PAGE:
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04-Dec-2014 05:33 UTC
K Bonneau
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1 Answers

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What is Garbage Collection
Garbage Collection is a form of automatic memory management. The Garbage Collector gets triggered periodically and tries to reclaim memory occupied by objects that have gone out of scope and can no longer be used by the running application.

When does it get triggered
As per MSDN Garbage Collection gets triggered when any one of the conditions is satisfied:
- The system has low physical memory.
- The allocated memory in the managed heap reaches a particular threshold. (The threshold is not fixed and the runtime keeps adjusting it as the program runs)
- The GC.Collect() function is called. 

The Generations & Heap Compaction
The managed memory area, or the managed heap is divided into 3 areas called generations (+ 1 Large object heap which we will get to later). 
.Net garbage collection and generations
Garbage Collector has to find all orphan allocations, and deallocate them. This deallocation creates gaps in memory where the memory has been freed. So it moves all objects next to each other so no holes remain, and as the objects have been moved in memory all variables pointing to these objects in the program need to be updated so they point to the new location in the memory.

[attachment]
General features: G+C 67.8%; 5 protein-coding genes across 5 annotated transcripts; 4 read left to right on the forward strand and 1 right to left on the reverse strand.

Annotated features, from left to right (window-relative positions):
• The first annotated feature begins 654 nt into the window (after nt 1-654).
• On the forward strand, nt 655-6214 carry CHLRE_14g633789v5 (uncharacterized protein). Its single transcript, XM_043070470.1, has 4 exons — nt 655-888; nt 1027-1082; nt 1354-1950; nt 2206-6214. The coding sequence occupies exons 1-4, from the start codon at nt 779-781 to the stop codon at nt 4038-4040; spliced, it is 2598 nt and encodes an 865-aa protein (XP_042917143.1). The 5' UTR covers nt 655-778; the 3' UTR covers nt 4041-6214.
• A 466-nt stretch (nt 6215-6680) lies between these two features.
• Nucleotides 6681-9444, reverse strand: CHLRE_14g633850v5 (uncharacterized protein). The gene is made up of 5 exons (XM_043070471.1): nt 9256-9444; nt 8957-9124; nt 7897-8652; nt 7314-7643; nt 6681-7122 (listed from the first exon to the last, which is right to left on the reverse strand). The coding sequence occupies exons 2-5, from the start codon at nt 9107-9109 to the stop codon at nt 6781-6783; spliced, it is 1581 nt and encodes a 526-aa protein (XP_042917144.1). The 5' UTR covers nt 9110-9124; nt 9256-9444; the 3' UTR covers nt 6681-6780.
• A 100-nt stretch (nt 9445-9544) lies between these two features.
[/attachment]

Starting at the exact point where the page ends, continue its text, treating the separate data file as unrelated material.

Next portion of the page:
.Net garbage collection and heap compaction
Garbage collection is an expensive operation, and while the garbage collection runs your application performance suffers. So the garbage collector divides the memory area into generations and whenever the Garbage Collector is required to run, it runs first on Gen 0, and only runs on other generation if it is not able to sufficiently free up memory by collecting objects in prior generations. 
Gen 0 is used for short lived objects as these are the ones which are most likely to be freed up soon. Any object which survives Gen 0 collection (which would mean it is a long lived object) gets promoted to Gen 1 (and similarly from Gen 1 to Gen 2). 

Effect of Finalizers on Garbage Colection
If your class has a finalizer, Garbage Collector needs to run it before destroying the object. As this can take arbitrarily long amount of time, it moves such objects to a special queue called finalization queue. Another thread then executes the finalizers in parallel. This has a very negative impact on GC performance. So we should avoid finalizers in the code. But in some cases we need to clean up some unmanaged resources and we might be forced to write finalizer to ensure unmanaged resources are freed up when the object is destroyed. In such a case you should follow the dispose pattern
04-Dec-2014 05:39 UTC
K Bonneau
350